Humanist Thoughts for the Festive Season

The festive season is traditionally a time dedicated to the celebration of the birth of Jesus Christ and the Christian message of love and peace between all men and all nations. This period of self-collected meditation may also become an opportunity for reflecting on the human condition. William James was the first to offer a purely psychological interpretation of the religious experience away from theological dogmas. His approach was scientific and in this respect the American thinker assumed a non partisan, ‘humanist’ approach of an aspect of human behaviour normally discussed in highly sensitive theological terms. Renaissance intellectuals like Erasmus and Montaigne had previously looked at the world from a new, human perspective which did not necessarily preclude religious belief but favoured an understanding of Man through the prism of ancient philosophy and classical literature.

The progress of science gradually challenged archaic conceptions of the origins and evolution of the human race through traceable transformations due to changing environmental and climatic conditions. It is perhaps no coincidence that Darwin’s On the Origins of Species was published the same year (1859) as John Stuart Mill’s On Liberty and George Eliot’s great humanist novel Adam Bede. For these great nineteenth-century ‘free thinkers’, the future of mankind lay in a deeper knowledge and better understanding of what constitutes our biological, political, and moral nature. Eliot’s characters are drawn from her acute observations of ‘simple folk’ combined with her close study of philosophers such as Spinoza whose ethical works she translated from Latin.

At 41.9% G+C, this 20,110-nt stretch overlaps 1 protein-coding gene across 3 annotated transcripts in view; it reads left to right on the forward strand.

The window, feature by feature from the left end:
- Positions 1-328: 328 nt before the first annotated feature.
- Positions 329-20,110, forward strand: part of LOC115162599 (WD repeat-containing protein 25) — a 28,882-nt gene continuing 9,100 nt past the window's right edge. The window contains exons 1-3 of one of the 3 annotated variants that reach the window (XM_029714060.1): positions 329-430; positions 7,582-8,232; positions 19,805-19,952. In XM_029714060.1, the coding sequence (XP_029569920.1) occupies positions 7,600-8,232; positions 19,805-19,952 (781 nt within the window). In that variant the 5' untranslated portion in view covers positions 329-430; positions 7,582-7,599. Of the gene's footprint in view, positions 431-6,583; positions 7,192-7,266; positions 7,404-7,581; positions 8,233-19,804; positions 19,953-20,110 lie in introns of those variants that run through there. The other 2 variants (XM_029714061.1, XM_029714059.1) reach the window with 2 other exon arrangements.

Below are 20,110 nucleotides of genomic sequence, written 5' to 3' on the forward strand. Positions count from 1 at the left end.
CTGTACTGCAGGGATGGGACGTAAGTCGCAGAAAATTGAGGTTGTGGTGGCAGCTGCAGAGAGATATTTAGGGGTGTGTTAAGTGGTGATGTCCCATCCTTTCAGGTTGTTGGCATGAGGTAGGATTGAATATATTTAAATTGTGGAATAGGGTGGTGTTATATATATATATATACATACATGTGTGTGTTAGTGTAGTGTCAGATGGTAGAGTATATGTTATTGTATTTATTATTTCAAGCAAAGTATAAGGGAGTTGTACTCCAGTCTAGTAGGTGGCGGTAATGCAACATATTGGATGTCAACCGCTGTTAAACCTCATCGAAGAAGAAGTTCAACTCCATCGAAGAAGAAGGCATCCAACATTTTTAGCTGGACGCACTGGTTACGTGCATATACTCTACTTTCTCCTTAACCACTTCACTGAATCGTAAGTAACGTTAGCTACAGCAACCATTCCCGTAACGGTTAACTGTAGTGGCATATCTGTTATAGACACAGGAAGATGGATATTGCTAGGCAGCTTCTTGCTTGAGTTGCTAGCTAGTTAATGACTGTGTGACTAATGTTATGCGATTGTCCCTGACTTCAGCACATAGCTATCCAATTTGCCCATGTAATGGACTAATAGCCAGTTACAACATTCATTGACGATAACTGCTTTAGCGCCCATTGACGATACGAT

Philip Pullman’s popular fantasy trilogy His Dark Materials is the most famous case of a contemporary writer embracing humanist ideals and confronting his characters with serious philosophical issues such as the perennial conflict between the forces of good and evil. Unlike C.S Lewis’ Chronicles of Narnia and their hardly veiled Christian undertones, Pullman’s novels encourage the reader to question the existence of God, the legitimacy of authority and the harsh reality of a godless universe. Although the ‘Magisterium’ is depicted as the very symbol of a religious organisation bent on preventing human self-realisation, Pullman’s heroes are never defeated by outside forces as they have unlimited faith in themselves and the unstoppable power of mutual solidarity and cooperation.

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